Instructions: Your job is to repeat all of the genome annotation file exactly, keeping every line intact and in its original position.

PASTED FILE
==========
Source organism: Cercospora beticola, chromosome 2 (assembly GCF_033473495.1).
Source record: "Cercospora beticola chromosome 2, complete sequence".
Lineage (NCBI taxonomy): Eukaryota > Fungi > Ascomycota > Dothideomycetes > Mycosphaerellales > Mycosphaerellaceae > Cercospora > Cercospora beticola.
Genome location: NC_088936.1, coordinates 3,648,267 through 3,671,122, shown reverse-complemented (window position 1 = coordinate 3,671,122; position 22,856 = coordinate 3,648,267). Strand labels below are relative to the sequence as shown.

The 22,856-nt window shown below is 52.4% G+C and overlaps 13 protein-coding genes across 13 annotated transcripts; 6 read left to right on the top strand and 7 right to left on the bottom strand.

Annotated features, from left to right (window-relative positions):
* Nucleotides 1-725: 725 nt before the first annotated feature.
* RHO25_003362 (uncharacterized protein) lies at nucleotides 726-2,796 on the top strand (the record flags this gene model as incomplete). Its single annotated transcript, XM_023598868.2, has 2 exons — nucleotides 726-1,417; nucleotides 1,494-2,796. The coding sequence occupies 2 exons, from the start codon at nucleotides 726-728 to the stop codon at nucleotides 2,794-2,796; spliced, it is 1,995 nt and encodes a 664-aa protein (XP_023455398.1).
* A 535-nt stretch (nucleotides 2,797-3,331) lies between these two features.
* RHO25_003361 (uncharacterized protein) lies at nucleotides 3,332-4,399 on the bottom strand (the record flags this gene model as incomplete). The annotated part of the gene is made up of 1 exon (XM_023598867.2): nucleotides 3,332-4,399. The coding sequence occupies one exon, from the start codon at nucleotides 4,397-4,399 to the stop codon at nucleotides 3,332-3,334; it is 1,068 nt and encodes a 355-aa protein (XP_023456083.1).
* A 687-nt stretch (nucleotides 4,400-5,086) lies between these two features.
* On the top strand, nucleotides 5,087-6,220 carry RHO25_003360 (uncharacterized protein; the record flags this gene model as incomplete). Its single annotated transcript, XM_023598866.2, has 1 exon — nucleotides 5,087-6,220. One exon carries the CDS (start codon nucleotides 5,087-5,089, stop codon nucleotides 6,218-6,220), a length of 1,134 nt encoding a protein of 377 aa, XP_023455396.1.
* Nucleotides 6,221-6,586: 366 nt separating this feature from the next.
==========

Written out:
Source organism: Cercospora beticola, chromosome 2 (assembly GCF_033473495.1).
Source record: "Cercospora beticola chromosome 2, complete sequence".
Lineage (NCBI taxonomy): Eukaryota > Fungi > Ascomycota > Dothideomycetes > Mycosphaerellales > Mycosphaerellaceae > Cercospora > Cercospora beticola.
Genome location: NC_088936.1, coordinates 3,648,267 through 3,671,122, shown reverse-complemented (window position 1 = coordinate 3,671,122; position 22,856 = coordinate 3,648,267). Strand labels below are relative to the sequence as shown.

The 22,856-nt window shown below is 52.4% G+C and overlaps 13 protein-coding genes across 13 annotated transcripts; 6 read left to right on the top strand and 7 right to left on the bottom strand.

Annotated features, from left to right (window-relative positions):
* Nucleotides 1-725: 725 nt before the first annotated feature.
* RHO25_003362 (uncharacterized protein) lies at nucleotides 726-2,796 on the top strand (the record flags this gene model as incomplete). Its single annotated transcript, XM_023598868.2, has 2 exons — nucleotides 726-1,417; nucleotides 1,494-2,796. The coding sequence occupies 2 exons, from the start codon at nucleotides 726-728 to the stop codon at nucleotides 2,794-2,796; spliced, it is 1,995 nt and encodes a 664-aa protein (XP_023455398.1).
* A 535-nt stretch (nucleotides 2,797-3,331) lies between these two features.
* RHO25_003361 (uncharacterized protein) lies at nucleotides 3,332-4,399 on the bottom strand (the record flags this gene model as incomplete). The annotated part of the gene is made up of 1 exon (XM_023598867.2): nucleotides 3,332-4,399. The coding sequence occupies one exon, from the start codon at nucleotides 4,397-4,399 to the stop codon at nucleotides 3,332-3,334; it is 1,068 nt and encodes a 355-aa protein (XP_023456083.1).
* A 687-nt stretch (nucleotides 4,400-5,086) lies between these two features.
* On the top strand, nucleotides 5,087-6,220 carry RHO25_003360 (uncharacterized protein; the record flags this gene model as incomplete). Its single annotated transcript, XM_023598866.2, has 1 exon — nucleotides 5,087-6,220. One exon carries the CDS (start codon nucleotides 5,087-5,089, stop codon nucleotides 6,218-6,220), a length of 1,134 nt encoding a protein of 377 aa, XP_023455396.1.
* Nucleotides 6,221-6,586: 366 nt separating this feature from the next.